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Michael Sofroniew - glial scar

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    Michael Sofroniew - glial scar

    Wings for life article on Michael Sofroniew


    When axons are severed, they do not grow back automatically. Right after the initial trauma, the injury site is rapidly locked in by a strong cellular and chemical barrier called an astrocyte scar. These scars have a beneficial effect, since they decrease inflammation at the injury site and prevent the spread of tissue damage. However, scientists believed for a long time that they also obstructed axonal regeneration. In a series of experiments, Professor Sofroniew and his team were able to promote the regrowth of the axons even in the presence of the scar. They then prevented the scar formation, expecting even better regrowth, but to their surprise the regrowth was significantly reduced. These results challenge the accepted model of completely ?bad? scar tissue, and show that astrocyte scar cells are somehow needed to support the regeneration of axons. The goal is now to better understand this mechanism to enhance the beneficial aspect of the scar tissue.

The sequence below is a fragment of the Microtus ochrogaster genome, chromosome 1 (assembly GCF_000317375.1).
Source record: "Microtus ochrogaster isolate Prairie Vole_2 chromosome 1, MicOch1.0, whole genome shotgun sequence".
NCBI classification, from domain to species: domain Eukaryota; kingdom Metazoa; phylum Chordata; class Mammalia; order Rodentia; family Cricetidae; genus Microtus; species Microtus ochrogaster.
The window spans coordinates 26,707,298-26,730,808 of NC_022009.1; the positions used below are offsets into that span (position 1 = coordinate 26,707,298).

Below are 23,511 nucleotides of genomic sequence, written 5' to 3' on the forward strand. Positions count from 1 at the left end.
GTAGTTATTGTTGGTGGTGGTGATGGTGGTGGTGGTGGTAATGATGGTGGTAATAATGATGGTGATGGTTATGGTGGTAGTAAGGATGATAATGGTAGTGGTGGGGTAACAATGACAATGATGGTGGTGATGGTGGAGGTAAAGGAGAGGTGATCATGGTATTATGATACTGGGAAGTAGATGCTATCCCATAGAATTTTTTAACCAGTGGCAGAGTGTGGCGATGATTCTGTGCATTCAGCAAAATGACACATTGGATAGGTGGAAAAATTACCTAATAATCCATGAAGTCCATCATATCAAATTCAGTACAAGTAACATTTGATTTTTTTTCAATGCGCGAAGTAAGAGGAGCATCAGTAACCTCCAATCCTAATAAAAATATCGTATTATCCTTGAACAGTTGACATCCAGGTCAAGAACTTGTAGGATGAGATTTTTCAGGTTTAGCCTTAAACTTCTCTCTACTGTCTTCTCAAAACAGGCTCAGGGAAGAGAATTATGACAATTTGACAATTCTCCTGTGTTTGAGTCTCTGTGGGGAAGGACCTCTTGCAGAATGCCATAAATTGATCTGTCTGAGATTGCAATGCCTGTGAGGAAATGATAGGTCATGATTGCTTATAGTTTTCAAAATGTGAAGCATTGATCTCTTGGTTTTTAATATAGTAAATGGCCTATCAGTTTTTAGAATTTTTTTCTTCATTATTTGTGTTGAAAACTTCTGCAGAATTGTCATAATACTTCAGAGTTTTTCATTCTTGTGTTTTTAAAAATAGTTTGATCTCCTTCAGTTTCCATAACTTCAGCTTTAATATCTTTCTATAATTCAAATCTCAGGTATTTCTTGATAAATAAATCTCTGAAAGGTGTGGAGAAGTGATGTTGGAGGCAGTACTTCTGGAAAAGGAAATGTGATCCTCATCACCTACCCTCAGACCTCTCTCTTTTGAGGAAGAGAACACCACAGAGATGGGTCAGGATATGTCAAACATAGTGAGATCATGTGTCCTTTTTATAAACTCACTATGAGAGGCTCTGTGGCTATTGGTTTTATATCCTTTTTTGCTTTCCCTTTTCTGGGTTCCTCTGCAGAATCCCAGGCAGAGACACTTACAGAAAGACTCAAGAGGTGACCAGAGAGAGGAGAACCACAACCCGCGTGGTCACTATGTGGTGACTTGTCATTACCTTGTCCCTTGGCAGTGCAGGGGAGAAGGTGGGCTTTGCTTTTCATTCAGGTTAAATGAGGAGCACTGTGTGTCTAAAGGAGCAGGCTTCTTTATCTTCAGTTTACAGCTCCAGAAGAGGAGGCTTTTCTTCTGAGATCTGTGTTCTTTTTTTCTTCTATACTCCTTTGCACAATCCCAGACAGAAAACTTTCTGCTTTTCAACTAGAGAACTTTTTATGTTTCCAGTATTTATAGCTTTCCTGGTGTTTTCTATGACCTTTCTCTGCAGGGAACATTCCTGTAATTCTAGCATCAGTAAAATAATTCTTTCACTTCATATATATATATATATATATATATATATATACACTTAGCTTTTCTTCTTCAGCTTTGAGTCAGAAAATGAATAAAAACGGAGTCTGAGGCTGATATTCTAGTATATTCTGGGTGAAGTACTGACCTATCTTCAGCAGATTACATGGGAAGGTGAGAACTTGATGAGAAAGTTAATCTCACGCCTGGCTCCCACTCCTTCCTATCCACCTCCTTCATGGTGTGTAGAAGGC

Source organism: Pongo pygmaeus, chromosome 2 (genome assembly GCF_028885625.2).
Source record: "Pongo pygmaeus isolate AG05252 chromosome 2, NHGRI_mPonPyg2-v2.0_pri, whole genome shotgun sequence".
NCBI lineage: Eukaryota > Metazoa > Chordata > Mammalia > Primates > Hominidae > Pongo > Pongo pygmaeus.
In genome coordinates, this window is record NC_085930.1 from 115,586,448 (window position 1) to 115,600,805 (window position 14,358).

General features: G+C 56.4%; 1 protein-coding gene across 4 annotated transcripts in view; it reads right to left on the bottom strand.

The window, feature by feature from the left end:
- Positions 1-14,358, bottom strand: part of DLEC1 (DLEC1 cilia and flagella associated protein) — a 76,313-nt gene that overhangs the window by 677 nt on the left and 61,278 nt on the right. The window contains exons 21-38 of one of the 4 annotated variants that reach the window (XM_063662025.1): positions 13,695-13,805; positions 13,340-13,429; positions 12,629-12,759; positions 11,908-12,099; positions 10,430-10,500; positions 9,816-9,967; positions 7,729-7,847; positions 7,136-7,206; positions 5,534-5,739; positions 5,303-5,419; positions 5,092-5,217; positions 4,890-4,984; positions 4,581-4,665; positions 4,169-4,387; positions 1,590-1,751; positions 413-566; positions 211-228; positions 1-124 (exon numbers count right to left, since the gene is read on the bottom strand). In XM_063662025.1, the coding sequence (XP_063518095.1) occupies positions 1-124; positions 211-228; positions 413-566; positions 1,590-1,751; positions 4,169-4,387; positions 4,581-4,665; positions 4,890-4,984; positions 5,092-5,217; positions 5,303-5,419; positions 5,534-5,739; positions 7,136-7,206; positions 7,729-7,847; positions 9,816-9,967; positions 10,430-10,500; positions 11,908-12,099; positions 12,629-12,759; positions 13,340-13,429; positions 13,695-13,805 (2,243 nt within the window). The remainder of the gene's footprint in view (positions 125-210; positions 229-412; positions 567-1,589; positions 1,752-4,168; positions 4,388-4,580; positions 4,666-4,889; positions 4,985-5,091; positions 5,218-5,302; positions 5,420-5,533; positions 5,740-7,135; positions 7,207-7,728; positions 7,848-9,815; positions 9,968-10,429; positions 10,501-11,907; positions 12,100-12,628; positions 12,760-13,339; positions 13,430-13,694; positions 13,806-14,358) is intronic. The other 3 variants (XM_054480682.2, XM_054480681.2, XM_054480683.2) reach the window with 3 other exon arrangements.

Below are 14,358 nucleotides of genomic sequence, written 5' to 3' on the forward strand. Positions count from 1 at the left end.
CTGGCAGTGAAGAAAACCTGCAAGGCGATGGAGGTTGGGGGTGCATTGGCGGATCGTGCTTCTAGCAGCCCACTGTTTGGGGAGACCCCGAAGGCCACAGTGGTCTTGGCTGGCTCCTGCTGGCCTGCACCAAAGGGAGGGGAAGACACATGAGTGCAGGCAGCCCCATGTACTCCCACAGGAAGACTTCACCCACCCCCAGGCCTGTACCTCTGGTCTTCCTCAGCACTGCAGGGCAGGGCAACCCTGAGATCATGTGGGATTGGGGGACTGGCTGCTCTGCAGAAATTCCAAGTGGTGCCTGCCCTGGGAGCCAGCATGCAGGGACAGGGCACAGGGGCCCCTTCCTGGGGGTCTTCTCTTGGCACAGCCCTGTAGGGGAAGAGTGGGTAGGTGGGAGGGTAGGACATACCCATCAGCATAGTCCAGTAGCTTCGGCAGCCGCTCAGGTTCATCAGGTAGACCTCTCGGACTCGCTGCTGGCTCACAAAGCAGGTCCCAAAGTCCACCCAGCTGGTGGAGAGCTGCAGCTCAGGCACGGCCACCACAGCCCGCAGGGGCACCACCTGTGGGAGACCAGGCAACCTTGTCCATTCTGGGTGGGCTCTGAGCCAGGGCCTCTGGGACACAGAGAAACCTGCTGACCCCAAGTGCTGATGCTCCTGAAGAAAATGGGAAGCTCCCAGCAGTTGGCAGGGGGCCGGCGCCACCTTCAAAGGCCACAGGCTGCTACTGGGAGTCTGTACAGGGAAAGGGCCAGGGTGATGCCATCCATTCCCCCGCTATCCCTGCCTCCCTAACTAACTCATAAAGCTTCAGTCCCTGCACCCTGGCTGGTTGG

Reactive astrocytes are recognized increasingly for their important contributions to injury response, disease pathogenesis, plasticity, and repair in the CNS (Pekny et al., 2016). A better understanding of the molecular underpinning of reactive astrogliosis provides valuable tools to manipulate this process, unravel its complex functions, and affect the outcome of a multitude of neurological conditions. Our study revealed LZK to be a positive, cell-intrinsic regulator of astrogliosis, as evidenced by its ability to promote the expression of reactive astrocyte markers, astrocyte cell proliferation, and maturation of the glial scar. Notably, overexpressing LZK in astrocytes alone was sufficient to drive widespread astrogliosis throughout the otherwise unperturbed CNS. These data support LZK as a potential target of astroglial manipulation for improving the outcome in a spectrum of CNS injuries and diseases.